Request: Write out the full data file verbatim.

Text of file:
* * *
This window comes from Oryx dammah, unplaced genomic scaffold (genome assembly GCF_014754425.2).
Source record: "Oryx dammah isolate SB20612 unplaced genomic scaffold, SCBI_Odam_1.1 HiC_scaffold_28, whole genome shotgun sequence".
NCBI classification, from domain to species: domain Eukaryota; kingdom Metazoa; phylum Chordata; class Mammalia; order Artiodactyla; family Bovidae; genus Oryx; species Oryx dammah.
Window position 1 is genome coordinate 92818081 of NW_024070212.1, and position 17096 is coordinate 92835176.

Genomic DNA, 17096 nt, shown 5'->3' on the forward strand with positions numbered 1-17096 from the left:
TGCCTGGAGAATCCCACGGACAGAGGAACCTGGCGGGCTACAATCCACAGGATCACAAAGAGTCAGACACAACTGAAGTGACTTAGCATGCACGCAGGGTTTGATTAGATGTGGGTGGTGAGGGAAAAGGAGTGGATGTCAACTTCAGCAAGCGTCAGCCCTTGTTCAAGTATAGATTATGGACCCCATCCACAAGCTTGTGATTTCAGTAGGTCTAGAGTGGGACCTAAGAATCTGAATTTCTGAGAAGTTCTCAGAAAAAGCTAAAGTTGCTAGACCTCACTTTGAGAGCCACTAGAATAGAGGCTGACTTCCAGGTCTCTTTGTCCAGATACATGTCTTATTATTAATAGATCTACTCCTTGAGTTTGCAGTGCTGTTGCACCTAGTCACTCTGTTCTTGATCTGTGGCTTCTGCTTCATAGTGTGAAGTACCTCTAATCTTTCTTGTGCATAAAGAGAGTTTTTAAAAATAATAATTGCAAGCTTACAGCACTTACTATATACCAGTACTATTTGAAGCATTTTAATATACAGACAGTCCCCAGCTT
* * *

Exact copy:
This window comes from Oryx dammah, unplaced genomic scaffold (genome assembly GCF_014754425.2).
Source record: "Oryx dammah isolate SB20612 unplaced genomic scaffold, SCBI_Odam_1.1 HiC_scaffold_28, whole genome shotgun sequence".
NCBI classification, from domain to species: domain Eukaryota; kingdom Metazoa; phylum Chordata; class Mammalia; order Artiodactyla; family Bovidae; genus Oryx; species Oryx dammah.
Window position 1 is genome coordinate 92818081 of NW_024070212.1, and position 17096 is coordinate 92835176.

Genomic DNA, 17096 nt, shown 5'->3' on the forward strand with positions numbered 1-17096 from the left:
TGCCTGGAGAATCCCACGGACAGAGGAACCTGGCGGGCTACAATCCACAGGATCACAAAGAGTCAGACACAACTGAAGTGACTTAGCATGCACGCAGGGTTTGATTAGATGTGGGTGGTGAGGGAAAAGGAGTGGATGTCAACTTCAGCAAGCGTCAGCCCTTGTTCAAGTATAGATTATGGACCCCATCCACAAGCTTGTGATTTCAGTAGGTCTAGAGTGGGACCTAAGAATCTGAATTTCTGAGAAGTTCTCAGAAAAAGCTAAAGTTGCTAGACCTCACTTTGAGAGCCACTAGAATAGAGGCTGACTTCCAGGTCTCTTTGTCCAGATACATGTCTTATTATTAATAGATCTACTCCTTGAGTTTGCAGTGCTGTTGCACCTAGTCACTCTGTTCTTGATCTGTGGCTTCTGCTTCATAGTGTGAAGTACCTCTAATCTTTCTTGTGCATAAAGAGAGTTTTTAAAAATAATAATTGCAAGCTTACAGCACTTACTATATACCAGTACTATTTGAAGCATTTTAATATACAGACAGTCCCCAGCTT